In the simplest possible system, where all you store are files and you store them in a single file system, that file system can act as your index. You create new items by looking at your existing folders and using the next number.
But as soon as you use your system elsewhere — which you should — this breaks down.
Say you have category
17 Risk and you use it to store:
- Your risk register, which is a database.1
- Your risk management plan, which is a Word document.
- Minutes of the latest risk workshop, which are an email thread.
Now we have items across systems, and the problem should be obvious.
When you want to store a a risk analysis spreadsheet and need to assign
17.04, how do you know that it’s the next available number?
If you check your file system you’ll think that
17.03 is available and now you’ve used a number twice.
The index solves this, and provides many more benefits.
It’s an index, not an inventory
It’s worth noting that the purpose of this index is not to record the details of every item you save: it is only to record the IDs that you have assigned.
Your index needs to record this level of information:
11 My category
11.01My first ID
11.02My second ID
You don’t need to track what’s in each of your Johnny.Decimal folders:
11 My category
11.01My first ID
11.02My second ID
How to keep your index
The simplest way to keep an index is in a notes app. I’ve tried other solutions, but they were all too ‘heavy’. Your system needs to be frictionless.
I use Bear but any app that allows you to quickly search your notes will work.
Simplenote is a good option for Windows or most other platforms.
There are two methods. I prefer the first.
1: One note per ID
To create a new Johnny.Decimal item, simply create a new note. Other than the title, which is the index entry, the note may be blank.
You must do this before you create a folder in your file system, or your email, or anywhere else. Creating the note is creating the new ID.
To create a new ID, search your notes for the relevant category. Your app should filter all notes to show only those that match. Identify the next available number and create a new note.
Using Bear’s search to narrow our index to category
By including the
. in our search, we (usually) filter out other notes that just include the text ‘17’.
We can see that
17.04 is the next available number, so we create a note and then use that number wherever it is required.
2: One file with all of your IDs
This style of index is more suitable when you might want to programatically query your system. It does work as a manual index but I found it more cumbersome.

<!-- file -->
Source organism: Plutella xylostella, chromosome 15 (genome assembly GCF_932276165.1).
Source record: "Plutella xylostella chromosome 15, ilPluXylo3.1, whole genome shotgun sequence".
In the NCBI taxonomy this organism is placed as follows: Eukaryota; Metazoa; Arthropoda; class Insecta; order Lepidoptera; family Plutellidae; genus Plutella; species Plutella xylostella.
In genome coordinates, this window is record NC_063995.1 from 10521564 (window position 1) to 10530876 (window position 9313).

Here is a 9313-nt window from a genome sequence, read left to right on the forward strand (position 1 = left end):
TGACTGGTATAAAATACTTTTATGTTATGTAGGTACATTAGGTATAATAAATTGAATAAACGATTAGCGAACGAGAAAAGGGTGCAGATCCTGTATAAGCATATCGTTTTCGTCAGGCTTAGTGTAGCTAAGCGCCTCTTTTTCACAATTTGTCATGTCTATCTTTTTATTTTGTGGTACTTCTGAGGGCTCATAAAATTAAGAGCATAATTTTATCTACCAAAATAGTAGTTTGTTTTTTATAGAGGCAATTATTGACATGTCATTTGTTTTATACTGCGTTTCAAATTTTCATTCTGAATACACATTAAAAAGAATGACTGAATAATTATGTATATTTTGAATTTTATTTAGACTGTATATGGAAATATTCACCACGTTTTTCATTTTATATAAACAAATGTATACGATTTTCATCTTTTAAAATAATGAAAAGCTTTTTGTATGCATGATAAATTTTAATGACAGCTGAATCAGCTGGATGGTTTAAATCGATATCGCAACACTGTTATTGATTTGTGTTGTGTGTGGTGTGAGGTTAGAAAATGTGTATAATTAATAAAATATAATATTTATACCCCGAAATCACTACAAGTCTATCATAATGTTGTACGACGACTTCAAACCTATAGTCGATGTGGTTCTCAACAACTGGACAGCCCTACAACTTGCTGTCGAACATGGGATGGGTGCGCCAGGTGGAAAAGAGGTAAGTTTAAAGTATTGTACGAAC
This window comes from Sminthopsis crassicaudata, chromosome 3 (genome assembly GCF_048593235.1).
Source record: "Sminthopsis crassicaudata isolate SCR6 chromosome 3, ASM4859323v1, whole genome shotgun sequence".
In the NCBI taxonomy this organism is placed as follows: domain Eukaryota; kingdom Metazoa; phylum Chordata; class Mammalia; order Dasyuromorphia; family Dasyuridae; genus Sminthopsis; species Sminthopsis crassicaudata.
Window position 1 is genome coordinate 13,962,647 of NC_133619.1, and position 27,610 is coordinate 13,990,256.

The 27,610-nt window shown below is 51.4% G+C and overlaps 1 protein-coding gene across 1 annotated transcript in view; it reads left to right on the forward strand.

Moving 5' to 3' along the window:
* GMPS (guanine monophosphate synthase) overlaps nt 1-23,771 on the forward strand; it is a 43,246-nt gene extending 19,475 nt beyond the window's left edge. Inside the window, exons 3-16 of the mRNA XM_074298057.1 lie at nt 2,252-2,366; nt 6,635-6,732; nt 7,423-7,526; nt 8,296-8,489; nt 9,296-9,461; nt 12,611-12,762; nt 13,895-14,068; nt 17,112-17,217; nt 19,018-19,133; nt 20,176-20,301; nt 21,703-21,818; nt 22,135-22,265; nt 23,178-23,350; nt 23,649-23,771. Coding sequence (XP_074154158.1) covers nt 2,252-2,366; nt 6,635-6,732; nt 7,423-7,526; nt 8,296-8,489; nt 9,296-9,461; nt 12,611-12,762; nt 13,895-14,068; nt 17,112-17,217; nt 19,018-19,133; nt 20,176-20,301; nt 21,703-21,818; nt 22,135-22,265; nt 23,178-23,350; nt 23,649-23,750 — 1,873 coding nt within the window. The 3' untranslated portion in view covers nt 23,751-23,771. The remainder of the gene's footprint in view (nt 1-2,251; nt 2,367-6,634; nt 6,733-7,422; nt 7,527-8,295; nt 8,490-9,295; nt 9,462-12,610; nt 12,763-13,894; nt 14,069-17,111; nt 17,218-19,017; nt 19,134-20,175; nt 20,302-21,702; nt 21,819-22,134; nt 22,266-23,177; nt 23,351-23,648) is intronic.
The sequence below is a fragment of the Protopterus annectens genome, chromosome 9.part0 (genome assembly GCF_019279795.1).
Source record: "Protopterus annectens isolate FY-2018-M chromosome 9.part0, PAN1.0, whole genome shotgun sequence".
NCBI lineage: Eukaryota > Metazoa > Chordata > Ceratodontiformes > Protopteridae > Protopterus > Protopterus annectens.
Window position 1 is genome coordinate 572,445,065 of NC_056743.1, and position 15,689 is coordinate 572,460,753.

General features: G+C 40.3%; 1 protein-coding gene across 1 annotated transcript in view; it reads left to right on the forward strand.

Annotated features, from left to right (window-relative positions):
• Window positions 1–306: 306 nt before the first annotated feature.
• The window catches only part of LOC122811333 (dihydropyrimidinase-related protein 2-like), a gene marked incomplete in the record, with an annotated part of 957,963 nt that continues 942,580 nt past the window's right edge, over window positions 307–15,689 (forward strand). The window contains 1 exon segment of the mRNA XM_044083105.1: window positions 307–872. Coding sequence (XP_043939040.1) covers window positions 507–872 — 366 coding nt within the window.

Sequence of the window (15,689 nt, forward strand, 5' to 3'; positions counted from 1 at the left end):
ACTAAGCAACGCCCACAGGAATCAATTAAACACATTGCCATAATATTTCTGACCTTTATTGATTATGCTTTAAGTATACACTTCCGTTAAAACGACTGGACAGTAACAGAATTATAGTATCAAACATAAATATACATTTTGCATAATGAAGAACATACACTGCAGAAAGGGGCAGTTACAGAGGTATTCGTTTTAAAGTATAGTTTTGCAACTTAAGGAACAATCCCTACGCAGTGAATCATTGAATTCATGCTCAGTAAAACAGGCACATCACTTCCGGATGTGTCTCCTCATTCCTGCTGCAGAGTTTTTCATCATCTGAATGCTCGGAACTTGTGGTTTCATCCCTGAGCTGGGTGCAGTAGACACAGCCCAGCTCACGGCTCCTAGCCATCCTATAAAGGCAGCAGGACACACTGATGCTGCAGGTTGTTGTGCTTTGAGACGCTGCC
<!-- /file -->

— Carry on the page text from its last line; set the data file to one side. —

Use one note — it’s always
00.00 in my system, which of course needs its own index entry — and record all of your numbers there.
I format mine as shown. Either use a fixed-width font in your notes app, or make it a ‘code block’.
In a future post I will expand on this index-as-single-file format.
Searching for items
When you’re saving all sorts of items in your system, you won’t always remember where they are. Did you save the workshop minutes in your email, or the shared file system?
You might look in the file system, not find anything, and think you didn’t save it. But you know you did!
The whole point of the Johnny.Decimal system is to remove this frustration.
Having a central index allows you to search for items by title, or filter your entire list by area or category. This lets you see, immediately, what you’ve saved.
If your system also tells you where that item is, then all the better. I record the location of each thing in its index note.
More index tips
I do a lot more with my index but this will serve as an introduction. I’ll write a post in the future with more details.
“This sounds like a lot of work…”
A lot of people see the index as an unnecessary burden. I encourage you to try it out: it takes less time than you think it will, and you’ll find ways that it will help you be even more organised.
I believe that the effort and time is worth it.
Non-note index techniques
Given how simple the index is, there are any number of ways you can implement yours.
Some of these are more relevant in shared scenarios. For example, if you collaborate on a project with colleagues.
Airtable (or any other database)
You can use any database system you like. Airtable2 is a great online database which I use for all sorts of things.
I’ve created a template database which you can use as a starter. You can copy it from here.
Obvious enough — and I don’t think it’s a great solution, to be honest — but you could always store your index in a spreadsheet.
At work: SharePoint lists
If you work for a large organisation, you may be able to ask your IT people to create you a list in SharePoint. This can work very well, and has the advantage of being visible to your entire team.
Anything else? Let me know
If you implemented your index another way, let me know and I’ll post it here.
I still have work to do…
I still have to think about, and document, the best way to do this in a corporate environment.
Check back here or sign up to the mailing list for updates.
I know yours is a spreadsheet. We need to talk. ↩︎
That link earns me a $10 referral credit if you sign up. If you’d rather not do that, that’s cool: just go to airtable.com. You can copy the template database either way. ↩︎